Let’s be honest. Anti-gunners aren’t likely to change their positions. We’re not likely to either. As a result, our battles are really for the middle grounders, the people who don’t have an opinion or, if they do, they’re not True Believers. They’re willing to talk, to listen, and to try new things to get another side of the story.
Yes, those people really exist.
On a related note, there’s been a fair bit of talk recently about outreach. I had this discussion on Facebook recently with regard to Operation Blazing Sword. Then there was this at The Daily Caller‘s gun section on the topic.
Let’s be honest. Shooting a firearm can be intimidating to the uninitiated. The range is loud, the guns can feel heavy, the recoil jarring and the rules deadly serious – for a reason. What people need is a friendly invite, a guide into the mysterious world and a little welcome advice to take their own shot at the shooting sports.
Here’s the added benefit. When you invite someone to shoot, you’re inviting them into your world. You’re introducing them into the gun culture. That’s what we’re trying to do at NSSF. That means we’re reaching out to those who might not have considered shooting before and asking them to challenge their own views and beliefs to find out who we are as members of the firearms industry and as gun owners.
We recently had the unique chance to work with several professional 3-gun competition shooters from The D.C. Project and teamed them up with journalists, including Elizabeth MacBride from Forbes magazine. Elizabeth covers the firearms business for Forbes.com, but like most mainstream media these days has little up-close familiarity with firearms. I asked her to join us on the range so she could find out that more and more gun owners don’t quite look like me – a 45-year-old white man sporting a retired-military beard.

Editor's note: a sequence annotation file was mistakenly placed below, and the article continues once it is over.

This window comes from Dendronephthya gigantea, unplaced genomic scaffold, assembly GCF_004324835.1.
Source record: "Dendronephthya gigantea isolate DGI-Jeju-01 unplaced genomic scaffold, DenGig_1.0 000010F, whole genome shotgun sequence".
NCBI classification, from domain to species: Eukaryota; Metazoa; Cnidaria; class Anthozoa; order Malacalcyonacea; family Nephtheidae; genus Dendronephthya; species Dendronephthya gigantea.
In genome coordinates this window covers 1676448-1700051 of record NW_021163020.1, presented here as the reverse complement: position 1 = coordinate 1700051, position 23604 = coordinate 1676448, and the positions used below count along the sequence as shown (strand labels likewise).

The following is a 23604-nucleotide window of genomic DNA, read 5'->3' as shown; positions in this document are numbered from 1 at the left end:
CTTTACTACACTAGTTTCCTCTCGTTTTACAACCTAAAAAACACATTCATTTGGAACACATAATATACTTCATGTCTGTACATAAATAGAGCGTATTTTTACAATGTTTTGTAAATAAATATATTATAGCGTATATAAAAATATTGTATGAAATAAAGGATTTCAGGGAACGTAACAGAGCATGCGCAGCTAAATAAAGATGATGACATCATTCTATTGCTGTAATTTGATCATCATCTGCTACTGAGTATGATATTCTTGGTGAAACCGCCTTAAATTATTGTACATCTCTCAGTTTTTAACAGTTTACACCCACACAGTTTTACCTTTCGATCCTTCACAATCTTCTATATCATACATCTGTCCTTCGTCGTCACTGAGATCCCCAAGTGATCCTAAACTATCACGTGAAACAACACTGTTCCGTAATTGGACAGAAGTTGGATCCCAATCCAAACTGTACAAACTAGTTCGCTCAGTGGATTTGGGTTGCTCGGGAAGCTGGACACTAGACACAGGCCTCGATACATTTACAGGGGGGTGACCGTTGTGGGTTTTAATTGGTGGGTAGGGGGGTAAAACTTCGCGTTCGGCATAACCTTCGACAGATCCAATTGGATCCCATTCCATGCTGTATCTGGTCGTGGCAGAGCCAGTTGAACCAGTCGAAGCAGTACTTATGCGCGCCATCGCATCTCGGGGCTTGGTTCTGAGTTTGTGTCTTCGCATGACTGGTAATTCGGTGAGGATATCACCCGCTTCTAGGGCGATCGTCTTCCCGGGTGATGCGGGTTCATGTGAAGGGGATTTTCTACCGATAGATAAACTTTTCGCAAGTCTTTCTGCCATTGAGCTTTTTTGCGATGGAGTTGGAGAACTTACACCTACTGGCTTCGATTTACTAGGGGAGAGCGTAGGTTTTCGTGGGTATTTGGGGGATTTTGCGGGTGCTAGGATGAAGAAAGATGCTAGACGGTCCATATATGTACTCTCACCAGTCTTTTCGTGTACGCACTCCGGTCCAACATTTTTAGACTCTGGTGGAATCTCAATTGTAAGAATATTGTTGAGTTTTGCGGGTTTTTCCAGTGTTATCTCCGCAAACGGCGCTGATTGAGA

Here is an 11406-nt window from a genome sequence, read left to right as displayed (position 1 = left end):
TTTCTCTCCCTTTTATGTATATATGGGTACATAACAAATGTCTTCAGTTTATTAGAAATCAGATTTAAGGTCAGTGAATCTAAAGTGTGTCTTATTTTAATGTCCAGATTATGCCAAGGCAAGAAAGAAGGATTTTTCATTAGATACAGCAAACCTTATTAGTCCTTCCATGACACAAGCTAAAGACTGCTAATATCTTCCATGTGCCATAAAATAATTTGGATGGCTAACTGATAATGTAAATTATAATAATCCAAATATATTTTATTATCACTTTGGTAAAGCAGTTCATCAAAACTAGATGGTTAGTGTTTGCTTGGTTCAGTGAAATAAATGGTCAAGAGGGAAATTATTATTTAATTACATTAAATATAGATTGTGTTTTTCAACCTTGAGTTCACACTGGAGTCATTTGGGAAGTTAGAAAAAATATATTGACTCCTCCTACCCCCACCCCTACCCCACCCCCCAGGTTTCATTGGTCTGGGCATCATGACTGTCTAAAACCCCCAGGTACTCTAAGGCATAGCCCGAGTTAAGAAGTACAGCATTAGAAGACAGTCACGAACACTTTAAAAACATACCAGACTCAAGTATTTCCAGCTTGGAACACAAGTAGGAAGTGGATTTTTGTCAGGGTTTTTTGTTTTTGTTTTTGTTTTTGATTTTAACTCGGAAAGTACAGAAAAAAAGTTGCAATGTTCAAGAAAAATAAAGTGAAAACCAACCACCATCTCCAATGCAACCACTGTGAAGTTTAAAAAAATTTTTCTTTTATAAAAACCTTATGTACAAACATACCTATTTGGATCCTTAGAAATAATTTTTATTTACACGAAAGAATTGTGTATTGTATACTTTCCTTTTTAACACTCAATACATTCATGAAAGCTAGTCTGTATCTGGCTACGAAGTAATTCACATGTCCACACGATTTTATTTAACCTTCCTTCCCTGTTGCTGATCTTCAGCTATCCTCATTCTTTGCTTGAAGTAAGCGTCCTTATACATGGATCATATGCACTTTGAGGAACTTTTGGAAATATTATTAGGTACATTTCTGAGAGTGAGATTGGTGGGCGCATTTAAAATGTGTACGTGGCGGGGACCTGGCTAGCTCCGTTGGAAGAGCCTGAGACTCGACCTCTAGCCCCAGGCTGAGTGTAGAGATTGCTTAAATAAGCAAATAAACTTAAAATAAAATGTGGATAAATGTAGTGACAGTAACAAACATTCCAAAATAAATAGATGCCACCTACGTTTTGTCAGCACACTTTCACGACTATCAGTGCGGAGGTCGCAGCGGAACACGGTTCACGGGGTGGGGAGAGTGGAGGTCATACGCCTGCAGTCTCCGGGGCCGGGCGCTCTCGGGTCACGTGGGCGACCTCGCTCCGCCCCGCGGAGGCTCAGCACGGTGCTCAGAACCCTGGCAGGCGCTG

Changing Views Starts With Talking
We didn’t change the world on the range that day, but we opened this writer’s views of who makes up the gun industry. She’s learned that, despite her anticipation, we’re fairly open-minded and willing to talk – even about the tough issues. Dianna Muller began The D.C. Project with the notion of starting a conversation with lawmakers who might disagree with her own view on firearms. Dianna shows we can even do that in a way that doesn’t denigrate the concerns of non-gun owners or those who advocate for gun control.
Now, I’m not great at outreach. I’m too much of an introvert, though I do try.
However, we have a lot of extroverts out there who would be great at this.
The truth is, we need to reach out to these people. We need to reach out to minorities and the LGBT community as well. Why? Because they vote and they have a good chunk of control over the political party most likely to enact gun control.
If you can turn them into gun owners, help them see the value of private gun ownership to their demographic, and show them that it’s a hell of a lot of fun to boot, guess what happens to the support for gun control? Theoretically, we can turn the tides so that the term “gun control” becomes synonymous with “white privilege.”
Of course, it already should be. After all, who else except a privileged individual would think the police would be sitting nearby just waiting for a 9-1-1 call to come through so that they can swoop in to be the heroes to that particular individual? It’s not the guy realistic enough to understand that when seconds count, the police are just how far away again?
If outreach is successful, that becomes a reality. You start shaping the nature of the gun community until it’s too large to be a single gun community anymore. That’s ultimately a good thing.
As a result, I’ll be offering to take people shooting. How about you?